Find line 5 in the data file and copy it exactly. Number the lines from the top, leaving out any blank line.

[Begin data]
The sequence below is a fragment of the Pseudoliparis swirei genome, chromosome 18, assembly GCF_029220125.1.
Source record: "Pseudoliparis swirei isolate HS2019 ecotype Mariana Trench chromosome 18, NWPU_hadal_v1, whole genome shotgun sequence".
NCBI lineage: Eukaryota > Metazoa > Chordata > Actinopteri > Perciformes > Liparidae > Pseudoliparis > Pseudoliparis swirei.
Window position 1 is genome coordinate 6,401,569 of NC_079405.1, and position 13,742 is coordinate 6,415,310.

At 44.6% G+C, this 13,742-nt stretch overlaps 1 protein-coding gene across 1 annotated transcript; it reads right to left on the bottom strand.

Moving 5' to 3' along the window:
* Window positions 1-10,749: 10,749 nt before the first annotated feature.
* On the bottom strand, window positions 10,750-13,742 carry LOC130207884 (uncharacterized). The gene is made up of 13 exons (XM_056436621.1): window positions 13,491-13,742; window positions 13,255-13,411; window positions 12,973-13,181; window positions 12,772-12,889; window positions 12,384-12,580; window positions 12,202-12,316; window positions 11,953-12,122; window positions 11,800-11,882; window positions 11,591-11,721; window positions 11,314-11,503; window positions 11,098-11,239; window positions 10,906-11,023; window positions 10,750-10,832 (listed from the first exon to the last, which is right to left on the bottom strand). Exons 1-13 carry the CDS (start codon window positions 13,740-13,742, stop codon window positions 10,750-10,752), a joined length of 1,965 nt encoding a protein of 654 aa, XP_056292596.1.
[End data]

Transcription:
At 44.6% G+C, this 13,742-nt stretch overlaps 1 protein-coding gene across 1 annotated transcript; it reads right to left on the bottom strand.